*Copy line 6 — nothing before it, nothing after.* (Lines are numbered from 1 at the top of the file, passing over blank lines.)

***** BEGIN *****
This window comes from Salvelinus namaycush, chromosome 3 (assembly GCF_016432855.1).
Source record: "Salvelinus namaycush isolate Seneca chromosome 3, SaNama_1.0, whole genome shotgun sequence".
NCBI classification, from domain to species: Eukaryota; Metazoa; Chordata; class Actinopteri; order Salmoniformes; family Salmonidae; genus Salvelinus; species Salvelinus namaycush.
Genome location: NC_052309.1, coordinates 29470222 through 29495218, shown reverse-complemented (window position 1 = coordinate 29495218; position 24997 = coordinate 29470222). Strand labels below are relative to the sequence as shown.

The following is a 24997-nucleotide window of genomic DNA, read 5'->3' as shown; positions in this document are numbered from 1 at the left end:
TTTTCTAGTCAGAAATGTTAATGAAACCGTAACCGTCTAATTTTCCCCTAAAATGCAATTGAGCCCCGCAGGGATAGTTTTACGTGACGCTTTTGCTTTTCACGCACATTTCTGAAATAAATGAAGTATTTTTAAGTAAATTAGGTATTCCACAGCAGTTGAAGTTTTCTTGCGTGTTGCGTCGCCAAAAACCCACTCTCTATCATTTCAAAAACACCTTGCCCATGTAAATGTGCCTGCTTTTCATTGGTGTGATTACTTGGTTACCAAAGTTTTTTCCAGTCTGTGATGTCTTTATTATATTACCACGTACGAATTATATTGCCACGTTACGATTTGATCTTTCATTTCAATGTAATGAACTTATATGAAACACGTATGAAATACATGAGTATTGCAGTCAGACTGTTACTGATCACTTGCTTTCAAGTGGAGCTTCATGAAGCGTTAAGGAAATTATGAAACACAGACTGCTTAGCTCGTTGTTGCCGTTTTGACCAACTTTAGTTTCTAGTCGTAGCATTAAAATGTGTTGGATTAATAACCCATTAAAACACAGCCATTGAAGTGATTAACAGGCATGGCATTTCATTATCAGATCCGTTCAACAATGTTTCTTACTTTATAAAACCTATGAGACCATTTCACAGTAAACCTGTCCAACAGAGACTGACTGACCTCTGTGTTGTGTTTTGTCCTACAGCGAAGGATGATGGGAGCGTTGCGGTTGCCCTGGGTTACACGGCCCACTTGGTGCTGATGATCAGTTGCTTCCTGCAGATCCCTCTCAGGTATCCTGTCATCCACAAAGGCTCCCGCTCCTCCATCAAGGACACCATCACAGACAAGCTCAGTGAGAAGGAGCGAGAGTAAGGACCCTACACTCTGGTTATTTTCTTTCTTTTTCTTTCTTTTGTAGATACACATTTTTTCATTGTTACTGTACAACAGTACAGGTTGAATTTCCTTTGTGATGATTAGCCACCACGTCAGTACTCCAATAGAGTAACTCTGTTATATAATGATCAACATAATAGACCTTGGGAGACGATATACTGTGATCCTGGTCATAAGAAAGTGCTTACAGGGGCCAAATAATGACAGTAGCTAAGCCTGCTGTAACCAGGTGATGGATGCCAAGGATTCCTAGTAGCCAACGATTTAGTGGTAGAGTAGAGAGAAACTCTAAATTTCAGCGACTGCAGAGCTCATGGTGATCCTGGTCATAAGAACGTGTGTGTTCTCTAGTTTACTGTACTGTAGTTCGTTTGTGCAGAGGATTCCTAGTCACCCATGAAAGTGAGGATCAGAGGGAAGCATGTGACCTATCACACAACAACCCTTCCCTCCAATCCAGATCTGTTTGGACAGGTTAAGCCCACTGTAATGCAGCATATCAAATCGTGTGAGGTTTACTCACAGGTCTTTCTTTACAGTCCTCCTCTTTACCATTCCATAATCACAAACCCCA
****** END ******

TTTTCTAGTCAGAAATGTTAATGAAACCGTAACCGTCTAATTTTCCCCTAAAATGCAATTGAGCCCCGCAGGGATAGTTTTACGTGACGCTTTTGCTTTTCACGCACATTTCTGAAATAAATGAAGTATTTTTAAGTAAATTAGGTATTCCACAGCAGTTGAAGTTTTCTTGCGTGTTGCGTCGCCAAAAACCCACTCTCTATCATTTCAAAAACACCTTGCCCATGTAAATGTGCCTGCTTTTCATTGGTGTGATTACTTGGTTACCAAAGTTTTTTCCAGTCTGTGATGTCTTTATTATATTACCACGTACGAATTATATTGCCACGTTACGATTTGATCTTTCATTTCAATGTAATGAACTTATATGAAACACGTATGAAATACATGAGTATTGCAGTCAGACTGTTACTGATCACTTGCTTTCAAGTGGAGCTTCATGAAGCGTTAAGGAAATTATGAAACACAGACTGCTTAGCTCGTTGTTGCCGTTTTGACCAACTTTAGTTTCTAGTCGTAGCATTAAAATGTGTTGGATTAATAACCCATTAAAACACAGCCATTGAAGTGATTAACAGGCATGGCATTTCATTATCAGATCCGTTCAACAATGTTTCTTACTTTATAAAACCTATGAGACCATTTCACAGTAAACCTGTCCAACAGAGACTGACTGACCTCTGTGTTGTGTTTTGTCCTACAGCGAAGGATGATGGGAGCGTTGCGGTTGCCCTGGGTTACACGGCCCACTTGGTGCTGATGATCAGTTGCTTCCTGCAGATCCCTCTCAGGTATCCTGTCATCCACAAAGGCTCCCGCTCCTCCATCAAGGACACCATCACAGACAAGCTCAGTGAGAAGGAGCGAGAGTAAGGACCCTACACTCTGGTTATTTTCTTTCTTTTTCTTTCTTTTGTAGATACACATTTTTTCATTGTTACTGTACAACAGTACAGGTTGAATTTCCTTTGTGATGATTAGCCACCACGTCAGTACTCCAATAGAGTAACTCTGTTATATAATGATCAACATAATAGACCTTGGGAGACGATATACTGTGATCCTGGTCATAAGAAAGTGCTTACAGGGGCCAAATAATGACAGTAGCTAAGCCTGCTGTAACCAGGTGATGGATGCCAAGGATTCCTAGTAGCCAACGATTTAGTGGTAGAGTAGAGAGAAACTCTAAATTTCAGCGACTGCAGAGCTCATGGTGATCCTGGTCATAAGAACGTGTGTGTTCTCTAGTTTACTGTACTGTAGTTCGTTTGTGCAGAGGATTCCTAGTCACCCATGAAAGTGAGGATCAGAGGGAAGCATGTGACCTATCACACAACAACCCTTCCCTCCAATCCAGATCTGTTTGGACAGGTTAAGCCCACTGTAATGCAGCATATCAAATCGTGTGAGGTTTACTCACAGGTCTTTCTTTACAGTCCTCCTCTTTACCATTCCATAATCACAAACCCCA